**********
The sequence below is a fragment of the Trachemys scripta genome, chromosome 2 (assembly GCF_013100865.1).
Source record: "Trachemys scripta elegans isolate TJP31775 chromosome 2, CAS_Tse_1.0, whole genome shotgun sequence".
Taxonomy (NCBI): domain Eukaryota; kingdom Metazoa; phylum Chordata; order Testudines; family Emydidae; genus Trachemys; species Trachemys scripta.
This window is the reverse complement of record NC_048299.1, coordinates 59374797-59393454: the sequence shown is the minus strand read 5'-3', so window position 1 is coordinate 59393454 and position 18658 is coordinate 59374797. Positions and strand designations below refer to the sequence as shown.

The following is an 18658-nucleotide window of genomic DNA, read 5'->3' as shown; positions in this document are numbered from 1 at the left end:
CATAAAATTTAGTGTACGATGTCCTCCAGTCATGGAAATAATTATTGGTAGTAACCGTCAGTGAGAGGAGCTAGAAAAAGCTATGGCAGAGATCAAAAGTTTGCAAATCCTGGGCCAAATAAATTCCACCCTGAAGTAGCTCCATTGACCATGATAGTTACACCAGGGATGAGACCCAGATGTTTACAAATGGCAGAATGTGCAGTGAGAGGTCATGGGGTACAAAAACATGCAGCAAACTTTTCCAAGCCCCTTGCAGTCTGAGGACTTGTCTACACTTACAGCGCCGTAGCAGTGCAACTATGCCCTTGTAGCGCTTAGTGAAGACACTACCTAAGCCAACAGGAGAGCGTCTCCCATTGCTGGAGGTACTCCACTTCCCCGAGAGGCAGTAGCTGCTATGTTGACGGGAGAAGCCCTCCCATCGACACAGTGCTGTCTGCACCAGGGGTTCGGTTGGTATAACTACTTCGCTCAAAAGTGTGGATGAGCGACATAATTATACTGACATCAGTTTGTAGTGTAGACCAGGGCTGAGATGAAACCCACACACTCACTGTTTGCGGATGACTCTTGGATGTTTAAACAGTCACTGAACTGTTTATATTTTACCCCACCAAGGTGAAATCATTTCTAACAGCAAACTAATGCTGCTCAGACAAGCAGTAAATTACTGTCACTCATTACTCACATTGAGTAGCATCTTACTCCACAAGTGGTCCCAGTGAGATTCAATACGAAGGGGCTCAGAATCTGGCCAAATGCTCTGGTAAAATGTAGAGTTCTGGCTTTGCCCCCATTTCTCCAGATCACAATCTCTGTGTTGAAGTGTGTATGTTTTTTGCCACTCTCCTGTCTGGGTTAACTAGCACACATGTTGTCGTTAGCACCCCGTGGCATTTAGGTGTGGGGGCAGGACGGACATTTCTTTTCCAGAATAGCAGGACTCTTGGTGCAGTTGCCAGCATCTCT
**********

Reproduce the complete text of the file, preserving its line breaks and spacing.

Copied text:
The sequence below is a fragment of the Trachemys scripta genome, chromosome 2 (assembly GCF_013100865.1).
Source record: "Trachemys scripta elegans isolate TJP31775 chromosome 2, CAS_Tse_1.0, whole genome shotgun sequence".
Taxonomy (NCBI): domain Eukaryota; kingdom Metazoa; phylum Chordata; order Testudines; family Emydidae; genus Trachemys; species Trachemys scripta.
This window is the reverse complement of record NC_048299.1, coordinates 59374797-59393454: the sequence shown is the minus strand read 5'-3', so window position 1 is coordinate 59393454 and position 18658 is coordinate 59374797. Positions and strand designations below refer to the sequence as shown.

The following is an 18658-nucleotide window of genomic DNA, read 5'->3' as shown; positions in this document are numbered from 1 at the left end:
CATAAAATTTAGTGTACGATGTCCTCCAGTCATGGAAATAATTATTGGTAGTAACCGTCAGTGAGAGGAGCTAGAAAAAGCTATGGCAGAGATCAAAAGTTTGCAAATCCTGGGCCAAATAAATTCCACCCTGAAGTAGCTCCATTGACCATGATAGTTACACCAGGGATGAGACCCAGATGTTTACAAATGGCAGAATGTGCAGTGAGAGGTCATGGGGTACAAAAACATGCAGCAAACTTTTCCAAGCCCCTTGCAGTCTGAGGACTTGTCTACACTTACAGCGCCGTAGCAGTGCAACTATGCCCTTGTAGCGCTTAGTGAAGACACTACCTAAGCCAACAGGAGAGCGTCTCCCATTGCTGGAGGTACTCCACTTCCCCGAGAGGCAGTAGCTGCTATGTTGACGGGAGAAGCCCTCCCATCGACACAGTGCTGTCTGCACCAGGGGTTCGGTTGGTATAACTACTTCGCTCAAAAGTGTGGATGAGCGACATAATTATACTGACATCAGTTTGTAGTGTAGACCAGGGCTGAGATGAAACCCACACACTCACTGTTTGCGGATGACTCTTGGATGTTTAAACAGTCACTGAACTGTTTATATTTTACCCCACCAAGGTGAAATCATTTCTAACAGCAAACTAATGCTGCTCAGACAAGCAGTAAATTACTGTCACTCATTACTCACATTGAGTAGCATCTTACTCCACAAGTGGTCCCAGTGAGATTCAATACGAAGGGGCTCAGAATCTGGCCAAATGCTCTGGTAAAATGTAGAGTTCTGGCTTTGCCCCCATTTCTCCAGATCACAATCTCTGTGTTGAAGTGTGTATGTTTTTTGCCACTCTCCTGTCTGGGTTAACTAGCACACATGTTGTCGTTAGCACCCCGTGGCATTTAGGTGTGGGGGCAGGACGGACATTTCTTTTCCAGAATAGCAGGACTCTTGGTGCAGTTGCCAGCATCTCT